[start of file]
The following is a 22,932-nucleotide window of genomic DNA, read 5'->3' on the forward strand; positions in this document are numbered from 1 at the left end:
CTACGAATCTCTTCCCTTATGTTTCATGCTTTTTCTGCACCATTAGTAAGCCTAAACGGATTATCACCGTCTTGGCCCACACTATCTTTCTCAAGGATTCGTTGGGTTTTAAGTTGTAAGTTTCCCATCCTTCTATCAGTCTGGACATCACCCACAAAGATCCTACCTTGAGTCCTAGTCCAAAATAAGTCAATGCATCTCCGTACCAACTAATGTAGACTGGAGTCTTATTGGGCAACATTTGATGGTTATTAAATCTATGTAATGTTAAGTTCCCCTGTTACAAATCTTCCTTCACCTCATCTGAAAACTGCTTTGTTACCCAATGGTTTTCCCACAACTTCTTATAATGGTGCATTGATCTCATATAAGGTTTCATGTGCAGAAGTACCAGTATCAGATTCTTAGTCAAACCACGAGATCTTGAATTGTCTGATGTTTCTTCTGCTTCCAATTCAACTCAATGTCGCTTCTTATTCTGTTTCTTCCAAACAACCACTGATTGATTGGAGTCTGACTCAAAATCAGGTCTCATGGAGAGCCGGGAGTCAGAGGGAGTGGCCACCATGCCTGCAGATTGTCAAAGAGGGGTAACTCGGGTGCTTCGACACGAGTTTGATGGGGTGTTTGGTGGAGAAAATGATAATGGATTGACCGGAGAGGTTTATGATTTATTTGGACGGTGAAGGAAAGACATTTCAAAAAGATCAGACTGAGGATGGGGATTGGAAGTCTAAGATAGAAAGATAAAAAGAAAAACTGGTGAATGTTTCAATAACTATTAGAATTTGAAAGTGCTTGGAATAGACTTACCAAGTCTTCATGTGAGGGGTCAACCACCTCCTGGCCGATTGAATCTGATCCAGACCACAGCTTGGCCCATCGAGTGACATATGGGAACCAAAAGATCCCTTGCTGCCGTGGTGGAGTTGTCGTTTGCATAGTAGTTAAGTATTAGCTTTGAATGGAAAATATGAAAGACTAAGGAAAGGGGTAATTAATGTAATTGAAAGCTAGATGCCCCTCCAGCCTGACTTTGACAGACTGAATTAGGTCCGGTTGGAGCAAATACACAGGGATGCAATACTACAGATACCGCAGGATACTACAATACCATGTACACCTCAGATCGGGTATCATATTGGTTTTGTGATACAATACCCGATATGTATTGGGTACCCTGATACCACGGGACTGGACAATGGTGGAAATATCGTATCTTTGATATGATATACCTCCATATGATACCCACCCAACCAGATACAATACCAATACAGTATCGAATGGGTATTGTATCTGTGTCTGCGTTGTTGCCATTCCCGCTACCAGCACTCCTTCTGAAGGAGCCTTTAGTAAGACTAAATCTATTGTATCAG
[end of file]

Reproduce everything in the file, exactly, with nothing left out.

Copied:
The following is a 22,932-nucleotide window of genomic DNA, read 5'->3' on the forward strand; positions in this document are numbered from 1 at the left end:
CTACGAATCTCTTCCCTTATGTTTCATGCTTTTTCTGCACCATTAGTAAGCCTAAACGGATTATCACCGTCTTGGCCCACACTATCTTTCTCAAGGATTCGTTGGGTTTTAAGTTGTAAGTTTCCCATCCTTCTATCAGTCTGGACATCACCCACAAAGATCCTACCTTGAGTCCTAGTCCAAAATAAGTCAATGCATCTCCGTACCAACTAATGTAGACTGGAGTCTTATTGGGCAACATTTGATGGTTATTAAATCTATGTAATGTTAAGTTCCCCTGTTACAAATCTTCCTTCACCTCATCTGAAAACTGCTTTGTTACCCAATGGTTTTCCCACAACTTCTTATAATGGTGCATTGATCTCATATAAGGTTTCATGTGCAGAAGTACCAGTATCAGATTCTTAGTCAAACCACGAGATCTTGAATTGTCTGATGTTTCTTCTGCTTCCAATTCAACTCAATGTCGCTTCTTATTCTGTTTCTTCCAAACAACCACTGATTGATTGGAGTCTGACTCAAAATCAGGTCTCATGGAGAGCCGGGAGTCAGAGGGAGTGGCCACCATGCCTGCAGATTGTCAAAGAGGGGTAACTCGGGTGCTTCGACACGAGTTTGATGGGGTGTTTGGTGGAGAAAATGATAATGGATTGACCGGAGAGGTTTATGATTTATTTGGACGGTGAAGGAAAGACATTTCAAAAAGATCAGACTGAGGATGGGGATTGGAAGTCTAAGATAGAAAGATAAAAAGAAAAACTGGTGAATGTTTCAATAACTATTAGAATTTGAAAGTGCTTGGAATAGACTTACCAAGTCTTCATGTGAGGGGTCAACCACCTCCTGGCCGATTGAATCTGATCCAGACCACAGCTTGGCCCATCGAGTGACATATGGGAACCAAAAGATCCCTTGCTGCCGTGGTGGAGTTGTCGTTTGCATAGTAGTTAAGTATTAGCTTTGAATGGAAAATATGAAAGACTAAGGAAAGGGGTAATTAATGTAATTGAAAGCTAGATGCCCCTCCAGCCTGACTTTGACAGACTGAATTAGGTCCGGTTGGAGCAAATACACAGGGATGCAATACTACAGATACCGCAGGATACTACAATACCATGTACACCTCAGATCGGGTATCATATTGGTTTTGTGATACAATACCCGATATGTATTGGGTACCCTGATACCACGGGACTGGACAATGGTGGAAATATCGTATCTTTGATATGATATACCTCCATATGATACCCACCCAACCAGATACAATACCAATACAGTATCGAATGGGTATTGTATCTGTGTCTGCGTTGTTGCCATTCCCGCTACCAGCACTCCTTCTGAAGGAGCCTTTAGTAAGACTAAATCTATTGTATCAG